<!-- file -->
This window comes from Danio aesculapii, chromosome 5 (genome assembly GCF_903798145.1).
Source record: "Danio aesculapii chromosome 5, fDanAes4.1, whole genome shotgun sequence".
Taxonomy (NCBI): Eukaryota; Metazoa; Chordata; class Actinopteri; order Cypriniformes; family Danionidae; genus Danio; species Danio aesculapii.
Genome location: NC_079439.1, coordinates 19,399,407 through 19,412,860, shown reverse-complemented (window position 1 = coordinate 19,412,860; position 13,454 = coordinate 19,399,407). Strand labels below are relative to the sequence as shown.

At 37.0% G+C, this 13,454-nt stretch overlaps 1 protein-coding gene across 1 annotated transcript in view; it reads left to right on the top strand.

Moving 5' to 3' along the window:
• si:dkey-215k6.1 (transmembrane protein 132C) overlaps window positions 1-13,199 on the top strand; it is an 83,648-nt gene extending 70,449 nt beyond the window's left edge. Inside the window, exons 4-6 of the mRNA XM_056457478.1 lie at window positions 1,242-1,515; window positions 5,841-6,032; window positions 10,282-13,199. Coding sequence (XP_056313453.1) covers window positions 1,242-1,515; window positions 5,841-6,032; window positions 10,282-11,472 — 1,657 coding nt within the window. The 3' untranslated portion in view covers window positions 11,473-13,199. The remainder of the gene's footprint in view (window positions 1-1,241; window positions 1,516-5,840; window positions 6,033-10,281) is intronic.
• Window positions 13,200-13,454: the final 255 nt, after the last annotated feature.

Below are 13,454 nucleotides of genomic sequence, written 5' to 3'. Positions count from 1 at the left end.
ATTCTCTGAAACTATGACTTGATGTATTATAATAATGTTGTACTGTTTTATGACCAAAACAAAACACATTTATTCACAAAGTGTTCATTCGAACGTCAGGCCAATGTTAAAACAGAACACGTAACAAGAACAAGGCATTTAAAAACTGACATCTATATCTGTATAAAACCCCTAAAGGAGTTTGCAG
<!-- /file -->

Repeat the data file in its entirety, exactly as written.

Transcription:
This window comes from Danio aesculapii, chromosome 5 (genome assembly GCF_903798145.1).
Source record: "Danio aesculapii chromosome 5, fDanAes4.1, whole genome shotgun sequence".
Taxonomy (NCBI): Eukaryota; Metazoa; Chordata; class Actinopteri; order Cypriniformes; family Danionidae; genus Danio; species Danio aesculapii.
Genome location: NC_079439.1, coordinates 19,399,407 through 19,412,860, shown reverse-complemented (window position 1 = coordinate 19,412,860; position 13,454 = coordinate 19,399,407). Strand labels below are relative to the sequence as shown.

At 37.0% G+C, this 13,454-nt stretch overlaps 1 protein-coding gene across 1 annotated transcript in view; it reads left to right on the top strand.

Moving 5' to 3' along the window:
• si:dkey-215k6.1 (transmembrane protein 132C) overlaps window positions 1-13,199 on the top strand; it is an 83,648-nt gene extending 70,449 nt beyond the window's left edge. Inside the window, exons 4-6 of the mRNA XM_056457478.1 lie at window positions 1,242-1,515; window positions 5,841-6,032; window positions 10,282-13,199. Coding sequence (XP_056313453.1) covers window positions 1,242-1,515; window positions 5,841-6,032; window positions 10,282-11,472 — 1,657 coding nt within the window. The 3' untranslated portion in view covers window positions 11,473-13,199. The remainder of the gene's footprint in view (window positions 1-1,241; window positions 1,516-5,840; window positions 6,033-10,281) is intronic.
• Window positions 13,200-13,454: the final 255 nt, after the last annotated feature.

Below are 13,454 nucleotides of genomic sequence, written 5' to 3'. Positions count from 1 at the left end.
ATTCTCTGAAACTATGACTTGATGTATTATAATAATGTTGTACTGTTTTATGACCAAAACAAAACACATTTATTCACAAAGTGTTCATTCGAACGTCAGGCCAATGTTAAAACAGAACACGTAACAAGAACAAGGCATTTAAAAACTGACATCTATATCTGTATAAAACCCCTAAAGGAGTTTGCAG